Transaction cost theory (TCT) (Coase, 1937; Williamson, 1975) is an often-employed framework in this context since it focuses on a firm's choice between internalized, vertically integrated structures, and the use of external market agents for carrying out activities that constitute its value system. In the context of channel decisions, it can be used to articulate the decision process whereby firms either "make or buy" (Rangan, Menezes, & Maier, 1992) an intermediary function; that is, whether the firm decides to internalize the channel activity (or sub-activities) within its organizational boundaries, or whether it chooses to rely on the market.
According to TCT, a firm has two options for organizing its economic activities: an internal hierarchical structure where it integrates the activity into its management structure, or a market-like relationship with external firms (Williamson, 1975). When the market mechanism is at work, the flow of materials and services takes the form of external transactions and is coordinated by market forces. Later researchers have extended the scope of TCT to include quasi-hierarchical and quasi-market structures as alternate governance forms that a firm can opt for (Gulati, 1993). However, the basic concept remains the same: a firm decides to rely on a governance form that is closer to the hierarchical end of the spectrum than the market end when the transaction costs that arise from market coordination outweigh production cost benefits which arise from economies of scale and scope that come with outsourcing to specialized firms.
Malone, Yates, and Benjamin (1987) were among the first to link TCT to electronic communication, illustrating how electronic networks can lower the costs of transactions and influence the formation of both electronic markets and electronic hierarchies. More efficient transactions help firms reduce the costs of coordination, which are defined as the transaction costs of all the information processing necessary to coordinate the work of people and machines that perform the primary processes ...[and] take into account the costs of gathering information, negotiating contracts and protecting against the risks of "opportunistic bargaining" (p. 485). In the view of Malone and colleagues, then, networks encourage vertical de-integration of firms by lowering the costs of "buying" compared to "making" in-house (Malone, 1987; Malone et al., 1987; Malone et al., 1989).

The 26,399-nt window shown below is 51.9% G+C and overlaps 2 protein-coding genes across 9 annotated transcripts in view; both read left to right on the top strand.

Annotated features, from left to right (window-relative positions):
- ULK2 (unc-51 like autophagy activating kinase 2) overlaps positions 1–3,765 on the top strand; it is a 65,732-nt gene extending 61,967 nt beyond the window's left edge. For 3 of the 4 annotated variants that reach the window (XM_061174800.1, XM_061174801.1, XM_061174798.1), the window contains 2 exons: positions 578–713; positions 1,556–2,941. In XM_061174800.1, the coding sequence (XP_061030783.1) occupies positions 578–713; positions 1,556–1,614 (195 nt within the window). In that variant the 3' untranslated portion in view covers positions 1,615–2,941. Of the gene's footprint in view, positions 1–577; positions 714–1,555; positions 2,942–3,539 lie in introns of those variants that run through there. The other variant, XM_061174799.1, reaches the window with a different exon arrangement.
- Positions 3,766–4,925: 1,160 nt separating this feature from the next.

In the context of channel decisions, we see then that TCT can be applied in two ways. Proponents of the threatened intermediaries hypothesis argue that a ubiquitous network (the NII), by extending into consumers' homes, lowers the transaction costs producers incur when marketing directly to end consumers. Paradoxically, the same theory can also be used to suggest that producers will outsource intermediary functions, resulting in a greater reliance on intermediaries. Reduced coordination costs imply an "unbundling" of functions, making it easier and more efficient to buy value chain functions rather than to make them inhouse.
One way of resolving this paradox is to examine in more detail the assumptions on which the threatened intermediary hypothesis rests. For the purposes of this paper we will consider a simple situation, described below, focusing on the possible transactions between a producer, a consumer, and an intermediary (Figure 1).
Possible Transactions Between Producers, Consumers, and Intermediaries,
Where P = Producer, C = Consumer, I = Intermediary, and
T1, T2, and T3 = Transaction costs
In this scenario we will, like Benjamin and Wigand (1995), assume that the NII results in a reduction in transaction costs. However, we will consider and challenge the following assumptions that are present in the prior work on electronic commerce.
Assumption 1. The availability of an NII will reduce all
transaction costs to zero (i.e. become insignificant).
Assumption 2. Transactions are atomic (i.e. unitary, and not further decomposable into smaller units).
Assumption number 1, that all transaction costs will tend to zero, is problematic. On one level, it is intuitively difficult to accept the idea that the costs of transferring goods from one party to another will drop that much for the majority of goods. More significantly, as suggested by our paradox above, the same theory predicts the evolution of "network" organizations when transaction costs approach zero. If the producer becomes a network organization, then it is quite likely that market coordination services, along with many other services, are likely to be provided by individuals and organizations that are not tightly integrated with the core of the firm. In such a situation, with more and more services outsourced, there will be more, rather than fewer intermediaries in a value system.